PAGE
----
Conservation Management Team

Mt. Tam’s awe-inspiring landscape, mosaic of habitats, and sweeping vistas beckon us to explore, and compel us to protect.

The open grasslands, chaparral and oak-covered knolls, Douglas fir and California bay forests, and redwood-filled canyons contain approximately 900 plant species and over 150 species of birds. Gray foxes, bobcats, coyotes, black tailed deer, and mountain lions all call Mt. Tam home.

Though protected from development, the mountain’s rich biodiversity is threatened by ecological challenges like conversion of native habitat by invasive species, climate change, and Sudden Oak Death.

Conserving Mt. Tam

A field-based OneTam Conservation Management Team will provide an essential and borderless support structure for various facets of conservation science, monitoring, and management, and will help foster a common and coordinated approach for all of Mt. Tam. By working together, we can better detect and control invasive weeds before they become intractable, map rare and sensitive plant communities to inform management, monitor indicator species and wildlife across landscapes, track changes in rare plant populations using GIS technology, and research protection of key species in a changing climate.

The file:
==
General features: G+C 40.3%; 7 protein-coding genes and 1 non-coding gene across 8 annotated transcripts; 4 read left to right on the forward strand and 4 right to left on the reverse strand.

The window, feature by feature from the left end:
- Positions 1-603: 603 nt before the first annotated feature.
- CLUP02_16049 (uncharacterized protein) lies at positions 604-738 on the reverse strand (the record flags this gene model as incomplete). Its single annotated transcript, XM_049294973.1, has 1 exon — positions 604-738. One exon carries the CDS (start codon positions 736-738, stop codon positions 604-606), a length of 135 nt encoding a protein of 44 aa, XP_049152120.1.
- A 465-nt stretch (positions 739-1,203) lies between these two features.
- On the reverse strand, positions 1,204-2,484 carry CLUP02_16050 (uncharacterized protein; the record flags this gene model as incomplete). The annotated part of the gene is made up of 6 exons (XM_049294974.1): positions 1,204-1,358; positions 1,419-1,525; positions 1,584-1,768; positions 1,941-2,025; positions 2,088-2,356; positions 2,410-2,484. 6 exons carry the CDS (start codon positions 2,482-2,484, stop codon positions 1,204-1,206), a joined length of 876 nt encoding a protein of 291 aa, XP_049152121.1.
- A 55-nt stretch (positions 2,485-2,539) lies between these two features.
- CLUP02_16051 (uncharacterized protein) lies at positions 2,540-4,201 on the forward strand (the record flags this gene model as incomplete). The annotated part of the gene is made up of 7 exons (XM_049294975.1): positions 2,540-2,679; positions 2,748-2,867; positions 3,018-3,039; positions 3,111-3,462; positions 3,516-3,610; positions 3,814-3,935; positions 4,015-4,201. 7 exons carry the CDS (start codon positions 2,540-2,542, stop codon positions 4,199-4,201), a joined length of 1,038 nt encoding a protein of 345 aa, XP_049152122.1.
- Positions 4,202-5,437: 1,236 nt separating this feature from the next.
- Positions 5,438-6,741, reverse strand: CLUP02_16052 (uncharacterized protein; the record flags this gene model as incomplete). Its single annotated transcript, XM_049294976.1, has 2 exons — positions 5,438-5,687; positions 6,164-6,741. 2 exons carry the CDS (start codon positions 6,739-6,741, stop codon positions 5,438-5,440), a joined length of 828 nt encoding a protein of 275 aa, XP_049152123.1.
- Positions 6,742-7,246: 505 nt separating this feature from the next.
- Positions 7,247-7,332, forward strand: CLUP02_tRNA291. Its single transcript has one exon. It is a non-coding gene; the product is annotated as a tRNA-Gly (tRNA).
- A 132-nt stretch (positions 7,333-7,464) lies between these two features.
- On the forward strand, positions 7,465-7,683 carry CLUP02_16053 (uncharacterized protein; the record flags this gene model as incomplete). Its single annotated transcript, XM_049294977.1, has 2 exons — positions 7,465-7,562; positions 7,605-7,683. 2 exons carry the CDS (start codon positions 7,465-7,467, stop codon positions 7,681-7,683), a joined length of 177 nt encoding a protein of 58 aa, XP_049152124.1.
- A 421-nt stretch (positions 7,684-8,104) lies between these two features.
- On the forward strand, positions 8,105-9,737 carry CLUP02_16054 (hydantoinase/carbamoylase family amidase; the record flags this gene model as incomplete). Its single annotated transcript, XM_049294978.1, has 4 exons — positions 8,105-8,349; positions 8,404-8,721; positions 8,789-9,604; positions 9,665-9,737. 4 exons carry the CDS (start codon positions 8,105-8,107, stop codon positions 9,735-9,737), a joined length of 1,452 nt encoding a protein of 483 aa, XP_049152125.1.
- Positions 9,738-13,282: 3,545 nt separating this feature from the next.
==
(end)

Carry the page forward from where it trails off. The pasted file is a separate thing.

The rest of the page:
A OneTam Conservation Management Team will be able to understand, restore, and protect Mt. Tam as a whole within the mosaic or Marin’s protected areas

Existing Marin-based inventory and monitoring programs could be expanded, and new programs created to help fill critical information gaps

A trained Conservation Management crew can take on weed management jobs that are too risky, technical, or unpleasant to be appropriate for volunteers

The stunning Marin manzanita is one of the rare plants the Conservation Management program can help monitor

This program will help support citizen science programs like plant phenology and wildlife camera monitoring